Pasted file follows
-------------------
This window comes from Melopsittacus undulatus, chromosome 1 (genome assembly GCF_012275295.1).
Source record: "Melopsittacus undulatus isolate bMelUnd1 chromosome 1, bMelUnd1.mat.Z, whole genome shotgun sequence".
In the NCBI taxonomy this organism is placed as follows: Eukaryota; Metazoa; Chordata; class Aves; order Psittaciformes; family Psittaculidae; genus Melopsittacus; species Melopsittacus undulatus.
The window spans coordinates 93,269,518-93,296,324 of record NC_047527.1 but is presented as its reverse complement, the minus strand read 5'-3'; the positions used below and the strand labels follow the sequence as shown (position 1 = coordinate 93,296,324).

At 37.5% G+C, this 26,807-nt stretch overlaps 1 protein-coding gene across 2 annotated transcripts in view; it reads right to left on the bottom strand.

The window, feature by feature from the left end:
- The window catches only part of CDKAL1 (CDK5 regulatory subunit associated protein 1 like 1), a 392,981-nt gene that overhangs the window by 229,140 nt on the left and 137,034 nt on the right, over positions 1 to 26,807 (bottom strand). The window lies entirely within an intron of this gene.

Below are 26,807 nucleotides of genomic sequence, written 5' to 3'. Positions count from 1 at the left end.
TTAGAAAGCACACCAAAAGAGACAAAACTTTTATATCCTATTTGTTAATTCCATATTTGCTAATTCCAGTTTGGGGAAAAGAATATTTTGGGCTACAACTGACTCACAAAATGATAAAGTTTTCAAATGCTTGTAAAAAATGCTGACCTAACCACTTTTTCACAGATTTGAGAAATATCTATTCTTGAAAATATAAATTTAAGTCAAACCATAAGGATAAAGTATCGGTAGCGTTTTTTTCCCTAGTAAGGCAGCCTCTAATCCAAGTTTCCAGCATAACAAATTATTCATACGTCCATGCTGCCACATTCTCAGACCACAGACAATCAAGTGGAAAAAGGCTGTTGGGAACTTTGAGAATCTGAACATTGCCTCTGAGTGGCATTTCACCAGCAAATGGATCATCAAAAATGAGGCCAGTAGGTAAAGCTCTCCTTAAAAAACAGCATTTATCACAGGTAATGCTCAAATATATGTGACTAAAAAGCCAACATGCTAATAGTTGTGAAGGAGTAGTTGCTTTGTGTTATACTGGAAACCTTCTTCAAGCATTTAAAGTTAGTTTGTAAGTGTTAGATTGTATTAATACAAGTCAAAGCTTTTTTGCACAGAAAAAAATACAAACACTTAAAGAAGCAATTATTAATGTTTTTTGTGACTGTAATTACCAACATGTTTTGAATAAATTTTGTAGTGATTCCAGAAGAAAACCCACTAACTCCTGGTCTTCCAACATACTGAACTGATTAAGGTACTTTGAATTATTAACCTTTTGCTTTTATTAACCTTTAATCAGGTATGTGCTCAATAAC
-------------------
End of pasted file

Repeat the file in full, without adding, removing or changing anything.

This window comes from Melopsittacus undulatus, chromosome 1 (genome assembly GCF_012275295.1).
Source record: "Melopsittacus undulatus isolate bMelUnd1 chromosome 1, bMelUnd1.mat.Z, whole genome shotgun sequence".
In the NCBI taxonomy this organism is placed as follows: Eukaryota; Metazoa; Chordata; class Aves; order Psittaciformes; family Psittaculidae; genus Melopsittacus; species Melopsittacus undulatus.
The window spans coordinates 93,269,518-93,296,324 of record NC_047527.1 but is presented as its reverse complement, the minus strand read 5'-3'; the positions used below and the strand labels follow the sequence as shown (position 1 = coordinate 93,296,324).

At 37.5% G+C, this 26,807-nt stretch overlaps 1 protein-coding gene across 2 annotated transcripts in view; it reads right to left on the bottom strand.

The window, feature by feature from the left end:
- The window catches only part of CDKAL1 (CDK5 regulatory subunit associated protein 1 like 1), a 392,981-nt gene that overhangs the window by 229,140 nt on the left and 137,034 nt on the right, over positions 1 to 26,807 (bottom strand). The window lies entirely within an intron of this gene.

Below are 26,807 nucleotides of genomic sequence, written 5' to 3'. Positions count from 1 at the left end.
TTAGAAAGCACACCAAAAGAGACAAAACTTTTATATCCTATTTGTTAATTCCATATTTGCTAATTCCAGTTTGGGGAAAAGAATATTTTGGGCTACAACTGACTCACAAAATGATAAAGTTTTCAAATGCTTGTAAAAAATGCTGACCTAACCACTTTTTCACAGATTTGAGAAATATCTATTCTTGAAAATATAAATTTAAGTCAAACCATAAGGATAAAGTATCGGTAGCGTTTTTTTCCCTAGTAAGGCAGCCTCTAATCCAAGTTTCCAGCATAACAAATTATTCATACGTCCATGCTGCCACATTCTCAGACCACAGACAATCAAGTGGAAAAAGGCTGTTGGGAACTTTGAGAATCTGAACATTGCCTCTGAGTGGCATTTCACCAGCAAATGGATCATCAAAAATGAGGCCAGTAGGTAAAGCTCTCCTTAAAAAACAGCATTTATCACAGGTAATGCTCAAATATATGTGACTAAAAAGCCAACATGCTAATAGTTGTGAAGGAGTAGTTGCTTTGTGTTATACTGGAAACCTTCTTCAAGCATTTAAAGTTAGTTTGTAAGTGTTAGATTGTATTAATACAAGTCAAAGCTTTTTTGCACAGAAAAAAATACAAACACTTAAAGAAGCAATTATTAATGTTTTTTGTGACTGTAATTACCAACATGTTTTGAATAAATTTTGTAGTGATTCCAGAAGAAAACCCACTAACTCCTGGTCTTCCAACATACTGAACTGATTAAGGTACTTTGAATTATTAACCTTTTGCTTTTATTAACCTTTAATCAGGTATGTGCTCAATAAC